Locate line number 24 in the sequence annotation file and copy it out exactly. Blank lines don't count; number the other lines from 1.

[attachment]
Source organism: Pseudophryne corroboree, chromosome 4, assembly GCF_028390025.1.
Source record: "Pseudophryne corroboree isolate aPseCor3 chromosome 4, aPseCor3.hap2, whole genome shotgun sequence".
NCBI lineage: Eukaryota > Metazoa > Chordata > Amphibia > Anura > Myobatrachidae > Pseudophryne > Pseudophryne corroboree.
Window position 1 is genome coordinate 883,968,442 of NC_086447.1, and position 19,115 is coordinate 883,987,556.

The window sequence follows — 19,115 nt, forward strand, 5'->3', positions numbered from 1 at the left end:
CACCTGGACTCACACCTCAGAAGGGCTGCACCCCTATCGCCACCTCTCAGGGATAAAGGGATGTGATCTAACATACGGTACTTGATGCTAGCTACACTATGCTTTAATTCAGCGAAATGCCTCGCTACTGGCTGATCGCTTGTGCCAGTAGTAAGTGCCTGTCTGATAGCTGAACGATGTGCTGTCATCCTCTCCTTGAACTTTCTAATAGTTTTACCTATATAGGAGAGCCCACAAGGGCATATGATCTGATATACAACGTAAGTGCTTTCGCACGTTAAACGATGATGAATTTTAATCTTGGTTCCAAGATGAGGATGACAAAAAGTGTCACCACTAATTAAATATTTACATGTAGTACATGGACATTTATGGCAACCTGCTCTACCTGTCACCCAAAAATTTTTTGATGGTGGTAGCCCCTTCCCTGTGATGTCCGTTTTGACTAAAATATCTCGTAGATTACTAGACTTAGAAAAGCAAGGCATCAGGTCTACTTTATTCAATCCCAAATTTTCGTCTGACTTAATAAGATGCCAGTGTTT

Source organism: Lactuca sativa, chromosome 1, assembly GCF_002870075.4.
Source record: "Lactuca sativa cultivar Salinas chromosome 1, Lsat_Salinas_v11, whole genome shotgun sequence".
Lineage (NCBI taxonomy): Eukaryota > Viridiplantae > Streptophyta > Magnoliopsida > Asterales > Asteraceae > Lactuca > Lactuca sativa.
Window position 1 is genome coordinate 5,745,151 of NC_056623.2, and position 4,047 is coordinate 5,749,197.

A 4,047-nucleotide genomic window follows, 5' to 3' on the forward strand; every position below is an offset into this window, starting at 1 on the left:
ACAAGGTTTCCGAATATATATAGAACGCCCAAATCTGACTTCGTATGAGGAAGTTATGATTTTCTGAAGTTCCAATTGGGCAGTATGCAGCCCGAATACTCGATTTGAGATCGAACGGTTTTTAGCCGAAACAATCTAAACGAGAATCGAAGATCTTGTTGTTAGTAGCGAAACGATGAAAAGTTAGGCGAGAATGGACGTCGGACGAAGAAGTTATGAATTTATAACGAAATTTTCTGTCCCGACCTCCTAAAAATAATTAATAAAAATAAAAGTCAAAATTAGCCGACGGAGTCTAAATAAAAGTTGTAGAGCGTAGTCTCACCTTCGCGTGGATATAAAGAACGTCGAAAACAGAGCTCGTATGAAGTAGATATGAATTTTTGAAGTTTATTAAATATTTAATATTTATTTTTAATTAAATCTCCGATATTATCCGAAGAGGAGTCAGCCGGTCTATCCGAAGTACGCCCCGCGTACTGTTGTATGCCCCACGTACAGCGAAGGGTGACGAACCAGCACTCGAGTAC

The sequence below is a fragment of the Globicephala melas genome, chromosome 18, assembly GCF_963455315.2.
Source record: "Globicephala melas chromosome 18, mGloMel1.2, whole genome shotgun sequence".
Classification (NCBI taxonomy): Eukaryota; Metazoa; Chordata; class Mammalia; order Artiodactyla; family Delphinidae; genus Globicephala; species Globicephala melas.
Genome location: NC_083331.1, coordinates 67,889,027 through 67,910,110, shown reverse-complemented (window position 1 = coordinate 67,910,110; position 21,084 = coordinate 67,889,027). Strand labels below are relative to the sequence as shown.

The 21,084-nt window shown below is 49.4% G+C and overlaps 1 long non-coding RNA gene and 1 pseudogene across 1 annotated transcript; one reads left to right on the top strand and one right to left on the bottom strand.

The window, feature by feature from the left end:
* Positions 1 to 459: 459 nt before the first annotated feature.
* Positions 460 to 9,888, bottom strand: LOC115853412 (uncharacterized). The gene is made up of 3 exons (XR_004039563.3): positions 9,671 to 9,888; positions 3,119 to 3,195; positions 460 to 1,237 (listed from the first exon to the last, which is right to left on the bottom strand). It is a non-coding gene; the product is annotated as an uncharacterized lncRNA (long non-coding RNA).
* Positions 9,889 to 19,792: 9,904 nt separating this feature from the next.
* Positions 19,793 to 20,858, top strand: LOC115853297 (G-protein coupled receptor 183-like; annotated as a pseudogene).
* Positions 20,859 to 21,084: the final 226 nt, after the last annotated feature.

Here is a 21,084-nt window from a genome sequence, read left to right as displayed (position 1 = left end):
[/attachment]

Here is a 21,084-nt window from a genome sequence, read left to right as displayed (position 1 = left end):